Milfield Grey's DNA

Five generations of Milfield Greys have attempted to prove that they were descended from Sir Edward Grey of Morpeth Castle, sharing an ancestor with the famous Greys of Howick, but without success. With new technology it is possible that there may be a means to make the connection. A Milfield Grey descendant has had his Y DNA tested with the 37 marker test by the American company We have also tested a Middle Ord Grey descendant. Their common ancestor, 8 generations ago, was John Grey of Longhorsley born in 1710. They have turned out to be 97.28% likely to be related. Their DNA is I-M170. So far no other close matches have been made on the database. There is a Grey surname project attached to it. Most of the Grey/Grays in the Grey surname project are in haplogroup R-M269, but it is a very small database of only 284 members. In the haplogroup I 2 project , which has 291 members, there are a number of Scottish surnames like Wallace, Stewart, and Livingstone, but also names from Scandinavia, Germany, and further east although no close matches.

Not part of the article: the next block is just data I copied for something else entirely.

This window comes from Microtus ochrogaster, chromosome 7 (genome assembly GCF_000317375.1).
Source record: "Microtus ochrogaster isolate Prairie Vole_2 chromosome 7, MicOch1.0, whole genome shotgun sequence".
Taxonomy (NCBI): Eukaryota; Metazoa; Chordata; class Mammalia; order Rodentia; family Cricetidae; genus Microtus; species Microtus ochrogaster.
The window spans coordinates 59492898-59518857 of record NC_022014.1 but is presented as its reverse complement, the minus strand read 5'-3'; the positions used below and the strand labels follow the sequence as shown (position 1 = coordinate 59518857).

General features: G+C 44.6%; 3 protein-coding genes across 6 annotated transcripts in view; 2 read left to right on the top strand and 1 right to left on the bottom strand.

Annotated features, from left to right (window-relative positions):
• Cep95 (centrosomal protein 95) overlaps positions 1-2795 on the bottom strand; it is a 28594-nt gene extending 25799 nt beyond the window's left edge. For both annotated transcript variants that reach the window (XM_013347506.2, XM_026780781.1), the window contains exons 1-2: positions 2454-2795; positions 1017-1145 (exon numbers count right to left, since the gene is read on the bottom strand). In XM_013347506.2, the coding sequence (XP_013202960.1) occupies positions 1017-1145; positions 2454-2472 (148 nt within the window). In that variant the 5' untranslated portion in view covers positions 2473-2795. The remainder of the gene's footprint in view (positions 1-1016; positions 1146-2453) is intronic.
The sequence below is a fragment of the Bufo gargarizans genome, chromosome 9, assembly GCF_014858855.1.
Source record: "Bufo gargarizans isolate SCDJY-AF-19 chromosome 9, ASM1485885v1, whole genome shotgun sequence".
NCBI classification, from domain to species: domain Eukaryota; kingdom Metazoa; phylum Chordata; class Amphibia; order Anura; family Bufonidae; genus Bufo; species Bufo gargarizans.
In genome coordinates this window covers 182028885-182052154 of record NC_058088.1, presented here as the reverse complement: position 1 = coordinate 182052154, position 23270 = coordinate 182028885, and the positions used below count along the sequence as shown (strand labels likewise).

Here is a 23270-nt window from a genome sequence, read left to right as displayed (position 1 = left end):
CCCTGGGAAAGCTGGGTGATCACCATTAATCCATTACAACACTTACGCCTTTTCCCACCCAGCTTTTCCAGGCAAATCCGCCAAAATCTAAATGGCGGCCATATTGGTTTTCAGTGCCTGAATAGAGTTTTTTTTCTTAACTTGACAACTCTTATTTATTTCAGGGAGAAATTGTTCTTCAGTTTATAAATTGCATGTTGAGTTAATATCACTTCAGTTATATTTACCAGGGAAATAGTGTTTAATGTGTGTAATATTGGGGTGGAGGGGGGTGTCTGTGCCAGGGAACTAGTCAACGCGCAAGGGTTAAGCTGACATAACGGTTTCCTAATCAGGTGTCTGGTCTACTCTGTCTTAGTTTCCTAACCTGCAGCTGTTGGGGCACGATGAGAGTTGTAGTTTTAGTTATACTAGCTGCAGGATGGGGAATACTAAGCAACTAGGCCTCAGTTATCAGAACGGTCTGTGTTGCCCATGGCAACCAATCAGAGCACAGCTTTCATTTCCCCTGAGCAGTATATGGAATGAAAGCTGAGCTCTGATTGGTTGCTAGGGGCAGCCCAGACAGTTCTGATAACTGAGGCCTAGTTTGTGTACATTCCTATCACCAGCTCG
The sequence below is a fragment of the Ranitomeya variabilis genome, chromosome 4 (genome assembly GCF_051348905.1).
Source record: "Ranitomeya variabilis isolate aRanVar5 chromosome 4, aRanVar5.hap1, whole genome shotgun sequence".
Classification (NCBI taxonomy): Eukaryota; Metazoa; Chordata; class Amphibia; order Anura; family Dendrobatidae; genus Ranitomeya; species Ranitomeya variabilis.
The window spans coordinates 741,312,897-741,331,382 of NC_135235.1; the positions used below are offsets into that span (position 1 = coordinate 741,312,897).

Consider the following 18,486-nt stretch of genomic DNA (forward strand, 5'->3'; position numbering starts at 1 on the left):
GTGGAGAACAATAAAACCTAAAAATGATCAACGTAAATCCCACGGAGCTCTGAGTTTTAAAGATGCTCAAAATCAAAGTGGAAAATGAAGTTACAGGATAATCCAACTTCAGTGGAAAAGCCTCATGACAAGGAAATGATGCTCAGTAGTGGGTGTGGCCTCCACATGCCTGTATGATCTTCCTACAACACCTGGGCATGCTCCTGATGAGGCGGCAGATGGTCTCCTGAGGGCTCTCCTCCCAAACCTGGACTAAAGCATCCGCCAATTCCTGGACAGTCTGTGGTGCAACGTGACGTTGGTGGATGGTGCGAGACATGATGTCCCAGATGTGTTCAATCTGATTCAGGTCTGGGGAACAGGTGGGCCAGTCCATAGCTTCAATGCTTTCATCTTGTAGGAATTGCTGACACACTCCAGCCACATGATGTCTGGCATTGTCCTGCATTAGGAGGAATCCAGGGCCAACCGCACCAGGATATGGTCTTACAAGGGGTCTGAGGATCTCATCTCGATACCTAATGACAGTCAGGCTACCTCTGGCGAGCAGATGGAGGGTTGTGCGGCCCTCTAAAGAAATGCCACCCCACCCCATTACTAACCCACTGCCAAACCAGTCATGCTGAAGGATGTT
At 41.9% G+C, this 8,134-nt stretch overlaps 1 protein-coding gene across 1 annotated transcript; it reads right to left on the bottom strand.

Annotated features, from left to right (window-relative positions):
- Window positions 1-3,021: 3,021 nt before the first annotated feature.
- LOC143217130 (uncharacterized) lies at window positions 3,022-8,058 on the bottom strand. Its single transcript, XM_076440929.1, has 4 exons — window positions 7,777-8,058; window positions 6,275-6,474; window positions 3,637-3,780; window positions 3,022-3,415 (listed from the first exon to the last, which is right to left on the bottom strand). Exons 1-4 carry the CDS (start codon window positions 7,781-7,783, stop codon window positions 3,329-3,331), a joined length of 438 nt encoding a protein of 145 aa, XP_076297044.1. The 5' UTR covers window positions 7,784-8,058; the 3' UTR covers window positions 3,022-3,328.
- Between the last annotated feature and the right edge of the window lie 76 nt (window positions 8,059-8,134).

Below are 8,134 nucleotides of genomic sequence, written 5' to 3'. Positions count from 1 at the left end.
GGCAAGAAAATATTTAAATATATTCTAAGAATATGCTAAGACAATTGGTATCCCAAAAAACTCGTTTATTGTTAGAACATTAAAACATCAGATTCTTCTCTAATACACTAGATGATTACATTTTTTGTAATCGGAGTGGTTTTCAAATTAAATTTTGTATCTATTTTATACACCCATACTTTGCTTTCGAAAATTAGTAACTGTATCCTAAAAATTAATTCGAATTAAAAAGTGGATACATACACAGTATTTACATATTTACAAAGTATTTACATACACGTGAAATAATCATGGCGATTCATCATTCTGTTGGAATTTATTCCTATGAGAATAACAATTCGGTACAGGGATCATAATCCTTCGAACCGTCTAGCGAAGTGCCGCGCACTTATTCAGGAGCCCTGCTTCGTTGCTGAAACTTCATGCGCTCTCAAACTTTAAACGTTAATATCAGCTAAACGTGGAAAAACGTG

If a direct male descendant from the titled Northumberland Greys can be found, then perhaps we can prove or disprove the connection.

Above map from : Ancestral Journeys by Jean Manco Thames and Hudson 2014 . Ancestral Journeys: The Peopling of Europe from the First Venturers to the Vikings published 9 Sep 2013 "This pioneering book brings together for the first time the latest genetic evidence and combines it with archaeology and linguistics to produce a new history of Europe. Who are the Europeans? Where did they come from? In recent years scientific advances have yielded a mass of new data, turning cherished ideas upside down. The idea of migration in prehistory, so long out of favour, is back on the agenda. Visions of continuity now have to give way to a more dynamic view of Europe's past, with one wave of migration followed by another, from the first human arrivals to the Vikings".
Recent research into Scottish DNA has been done by Strathclyde University and work on UK DNA was published in the Journal Nature in March 2015.